blog:2019:0225_fft_scaling_factor

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blog:2019:0225_fft_scaling_factor [2019/02/26 17:04] davek |
blog:2019:0225_fft_scaling_factor [2019/03/08 04:47] davek |
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- | The answer is yes, sort of. First off, remember what the first "F" in FFT standards for: Fast. Maybe users of standard FFT libraries don't care about the absolute scale, they care about the spectral shape or changes in the spectral shape. If the standard library divided by N, it would be less fast for everyone. The point being, if you want to take the hit caused by dividing N frequency bins by N, you do it. | + | The answer is yes, sort of. First off, remember what the first "F" in FFT stands for: Fast. Maybe users of standard FFT libraries don't care about the absolute scale, they care about the spectral shape or changes in the spectral shape. If the standard library divided by N, it would be less fast for everyone. The point being, if you want to take the hit caused by dividing N frequency bins by N, you do it. |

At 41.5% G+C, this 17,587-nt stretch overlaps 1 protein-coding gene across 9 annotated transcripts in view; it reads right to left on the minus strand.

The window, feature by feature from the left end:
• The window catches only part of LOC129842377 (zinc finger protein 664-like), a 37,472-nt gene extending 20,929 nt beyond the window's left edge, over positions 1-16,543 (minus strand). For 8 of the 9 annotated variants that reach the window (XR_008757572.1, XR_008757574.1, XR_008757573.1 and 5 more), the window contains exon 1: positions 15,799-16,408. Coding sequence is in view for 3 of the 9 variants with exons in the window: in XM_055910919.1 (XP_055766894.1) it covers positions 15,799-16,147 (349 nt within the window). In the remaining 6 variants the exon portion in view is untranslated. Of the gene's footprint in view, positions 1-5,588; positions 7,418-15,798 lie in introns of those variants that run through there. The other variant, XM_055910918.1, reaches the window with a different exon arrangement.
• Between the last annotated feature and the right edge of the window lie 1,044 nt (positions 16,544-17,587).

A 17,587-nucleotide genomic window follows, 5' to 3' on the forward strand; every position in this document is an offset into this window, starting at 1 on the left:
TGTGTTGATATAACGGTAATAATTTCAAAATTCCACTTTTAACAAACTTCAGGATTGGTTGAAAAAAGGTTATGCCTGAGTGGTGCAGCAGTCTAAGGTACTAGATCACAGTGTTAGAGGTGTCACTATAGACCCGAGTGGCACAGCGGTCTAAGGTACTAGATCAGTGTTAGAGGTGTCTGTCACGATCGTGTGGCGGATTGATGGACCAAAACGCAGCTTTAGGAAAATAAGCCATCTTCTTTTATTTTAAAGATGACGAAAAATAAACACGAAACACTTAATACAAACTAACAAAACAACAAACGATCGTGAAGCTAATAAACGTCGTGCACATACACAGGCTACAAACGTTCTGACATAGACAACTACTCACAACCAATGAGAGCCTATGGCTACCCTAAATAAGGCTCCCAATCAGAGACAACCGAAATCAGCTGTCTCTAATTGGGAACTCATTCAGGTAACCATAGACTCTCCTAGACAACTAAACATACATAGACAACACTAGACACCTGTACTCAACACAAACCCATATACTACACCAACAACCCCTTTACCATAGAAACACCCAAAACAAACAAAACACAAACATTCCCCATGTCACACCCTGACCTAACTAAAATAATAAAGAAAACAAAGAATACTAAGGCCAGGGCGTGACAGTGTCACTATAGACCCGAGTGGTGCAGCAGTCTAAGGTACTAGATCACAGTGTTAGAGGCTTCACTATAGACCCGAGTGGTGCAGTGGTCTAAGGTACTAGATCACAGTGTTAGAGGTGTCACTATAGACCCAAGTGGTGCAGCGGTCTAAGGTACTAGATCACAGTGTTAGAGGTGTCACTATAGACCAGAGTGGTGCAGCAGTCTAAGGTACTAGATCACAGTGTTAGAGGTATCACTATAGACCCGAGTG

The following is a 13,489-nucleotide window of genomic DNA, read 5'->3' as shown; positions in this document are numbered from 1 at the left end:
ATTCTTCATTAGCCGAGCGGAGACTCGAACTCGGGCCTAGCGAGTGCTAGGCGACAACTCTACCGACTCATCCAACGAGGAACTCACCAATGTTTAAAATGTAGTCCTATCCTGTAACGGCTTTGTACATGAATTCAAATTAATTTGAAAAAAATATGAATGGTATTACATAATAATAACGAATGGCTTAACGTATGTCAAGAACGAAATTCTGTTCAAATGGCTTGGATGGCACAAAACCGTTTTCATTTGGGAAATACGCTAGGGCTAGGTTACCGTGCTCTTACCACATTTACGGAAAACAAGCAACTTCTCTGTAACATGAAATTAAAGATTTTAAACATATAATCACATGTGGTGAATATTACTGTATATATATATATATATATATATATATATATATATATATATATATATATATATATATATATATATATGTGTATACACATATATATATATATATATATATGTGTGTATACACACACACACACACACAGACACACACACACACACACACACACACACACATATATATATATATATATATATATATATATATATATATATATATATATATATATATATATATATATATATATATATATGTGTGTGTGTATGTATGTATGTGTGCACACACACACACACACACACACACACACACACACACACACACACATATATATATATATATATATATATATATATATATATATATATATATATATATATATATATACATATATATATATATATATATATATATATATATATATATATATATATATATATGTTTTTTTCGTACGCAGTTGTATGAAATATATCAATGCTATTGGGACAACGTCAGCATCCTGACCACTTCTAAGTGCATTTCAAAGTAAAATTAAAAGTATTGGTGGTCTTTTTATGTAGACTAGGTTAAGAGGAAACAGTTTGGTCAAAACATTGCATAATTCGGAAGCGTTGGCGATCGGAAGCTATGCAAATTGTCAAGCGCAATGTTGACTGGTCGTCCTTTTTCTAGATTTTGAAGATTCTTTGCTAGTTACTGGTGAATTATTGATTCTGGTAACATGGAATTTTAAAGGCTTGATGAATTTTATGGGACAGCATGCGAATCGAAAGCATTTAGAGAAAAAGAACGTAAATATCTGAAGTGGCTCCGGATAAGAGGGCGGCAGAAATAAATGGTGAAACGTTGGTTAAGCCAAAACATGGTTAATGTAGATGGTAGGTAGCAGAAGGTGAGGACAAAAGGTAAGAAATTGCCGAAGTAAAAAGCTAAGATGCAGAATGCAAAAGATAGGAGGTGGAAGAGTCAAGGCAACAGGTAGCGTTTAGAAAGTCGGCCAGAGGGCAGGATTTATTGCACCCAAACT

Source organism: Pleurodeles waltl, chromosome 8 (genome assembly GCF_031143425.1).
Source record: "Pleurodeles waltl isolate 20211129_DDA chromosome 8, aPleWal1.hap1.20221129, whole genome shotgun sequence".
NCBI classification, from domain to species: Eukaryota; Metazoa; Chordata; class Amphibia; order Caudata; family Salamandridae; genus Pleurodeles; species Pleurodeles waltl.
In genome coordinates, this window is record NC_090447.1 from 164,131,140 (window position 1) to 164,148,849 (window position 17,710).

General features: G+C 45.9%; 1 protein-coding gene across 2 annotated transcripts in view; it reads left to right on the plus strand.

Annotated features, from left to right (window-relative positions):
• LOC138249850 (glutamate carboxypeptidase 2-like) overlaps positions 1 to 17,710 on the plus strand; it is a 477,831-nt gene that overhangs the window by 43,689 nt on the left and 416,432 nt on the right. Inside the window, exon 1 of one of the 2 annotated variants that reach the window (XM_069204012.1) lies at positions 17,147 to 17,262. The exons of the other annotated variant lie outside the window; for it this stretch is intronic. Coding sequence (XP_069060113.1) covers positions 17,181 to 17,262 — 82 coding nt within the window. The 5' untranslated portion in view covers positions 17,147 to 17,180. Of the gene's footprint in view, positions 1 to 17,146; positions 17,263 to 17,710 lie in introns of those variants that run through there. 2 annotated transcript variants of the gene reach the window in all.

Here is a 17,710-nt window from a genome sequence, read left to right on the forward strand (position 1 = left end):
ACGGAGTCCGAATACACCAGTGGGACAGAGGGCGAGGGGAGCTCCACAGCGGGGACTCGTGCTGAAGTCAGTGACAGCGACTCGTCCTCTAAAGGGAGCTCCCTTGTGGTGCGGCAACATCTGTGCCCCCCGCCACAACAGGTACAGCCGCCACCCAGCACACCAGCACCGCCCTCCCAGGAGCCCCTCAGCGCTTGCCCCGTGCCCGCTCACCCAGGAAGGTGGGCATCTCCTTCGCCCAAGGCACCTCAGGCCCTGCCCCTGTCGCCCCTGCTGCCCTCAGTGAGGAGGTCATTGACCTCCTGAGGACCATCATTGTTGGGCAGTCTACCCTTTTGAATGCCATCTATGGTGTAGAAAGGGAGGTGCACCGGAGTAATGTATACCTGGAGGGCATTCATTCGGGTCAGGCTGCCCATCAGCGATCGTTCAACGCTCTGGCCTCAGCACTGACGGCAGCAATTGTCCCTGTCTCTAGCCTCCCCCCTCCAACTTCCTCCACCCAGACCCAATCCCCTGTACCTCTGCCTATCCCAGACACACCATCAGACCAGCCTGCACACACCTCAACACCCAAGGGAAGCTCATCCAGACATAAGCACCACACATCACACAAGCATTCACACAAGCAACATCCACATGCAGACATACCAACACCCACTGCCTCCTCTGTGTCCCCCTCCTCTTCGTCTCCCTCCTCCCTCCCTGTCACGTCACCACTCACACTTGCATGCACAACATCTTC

If you really do care about the absolute power in the frequency-domain bins, you might want to divide by N. Maybe you care about the total energy. Oh wait, you should sum the bins, then divide by N one time! Now it's faster for you, too. Maybe you only care about the energy of the strongest bin. Just divide that one bin by N and ignore the others! | If you really do care about the absolute power in the frequency-domain bins, you might want to divide by N. Maybe you care about the total energy. Oh wait, you should sum the bins, then divide by N one time! Now it's faster for you, too. Maybe you only care about the energy of the strongest bin. Just divide that one bin by N and ignore the others! |

blog/2019/0225_fft_scaling_factor.txt ยท Last modified: 2021/09/08 17:02 (external edit)